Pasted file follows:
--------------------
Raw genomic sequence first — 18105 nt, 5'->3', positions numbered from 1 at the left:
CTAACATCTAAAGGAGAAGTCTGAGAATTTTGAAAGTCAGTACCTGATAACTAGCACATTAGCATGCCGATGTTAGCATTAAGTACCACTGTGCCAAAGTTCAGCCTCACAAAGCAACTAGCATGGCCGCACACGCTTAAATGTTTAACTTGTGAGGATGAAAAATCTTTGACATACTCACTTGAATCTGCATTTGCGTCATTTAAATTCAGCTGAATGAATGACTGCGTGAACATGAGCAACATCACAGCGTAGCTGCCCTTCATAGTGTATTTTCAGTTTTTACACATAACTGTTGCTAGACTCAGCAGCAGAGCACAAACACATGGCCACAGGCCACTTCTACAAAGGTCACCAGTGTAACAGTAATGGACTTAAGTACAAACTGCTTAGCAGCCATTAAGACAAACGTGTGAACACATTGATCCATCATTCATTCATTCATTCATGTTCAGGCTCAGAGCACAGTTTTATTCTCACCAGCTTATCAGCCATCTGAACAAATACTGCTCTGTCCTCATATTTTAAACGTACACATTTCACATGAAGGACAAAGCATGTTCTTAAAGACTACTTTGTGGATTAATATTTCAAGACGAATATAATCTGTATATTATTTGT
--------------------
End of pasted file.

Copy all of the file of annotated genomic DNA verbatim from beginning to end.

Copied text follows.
Raw genomic sequence first — 18105 nt, 5'->3', positions numbered from 1 at the left:
CTAACATCTAAAGGAGAAGTCTGAGAATTTTGAAAGTCAGTACCTGATAACTAGCACATTAGCATGCCGATGTTAGCATTAAGTACCACTGTGCCAAAGTTCAGCCTCACAAAGCAACTAGCATGGCCGCACACGCTTAAATGTTTAACTTGTGAGGATGAAAAATCTTTGACATACTCACTTGAATCTGCATTTGCGTCATTTAAATTCAGCTGAATGAATGACTGCGTGAACATGAGCAACATCACAGCGTAGCTGCCCTTCATAGTGTATTTTCAGTTTTTACACATAACTGTTGCTAGACTCAGCAGCAGAGCACAAACACATGGCCACAGGCCACTTCTACAAAGGTCACCAGTGTAACAGTAATGGACTTAAGTACAAACTGCTTAGCAGCCATTAAGACAAACGTGTGAACACATTGATCCATCATTCATTCATTCATTCATGTTCAGGCTCAGAGCACAGTTTTATTCTCACCAGCTTATCAGCCATCTGAACAAATACTGCTCTGTCCTCATATTTTAAACGTACACATTTCACATGAAGGACAAAGCATGTTCTTAAAGACTACTTTGTGGATTAATATTTCAAGACGAATATAATCTGTATATTATTTGT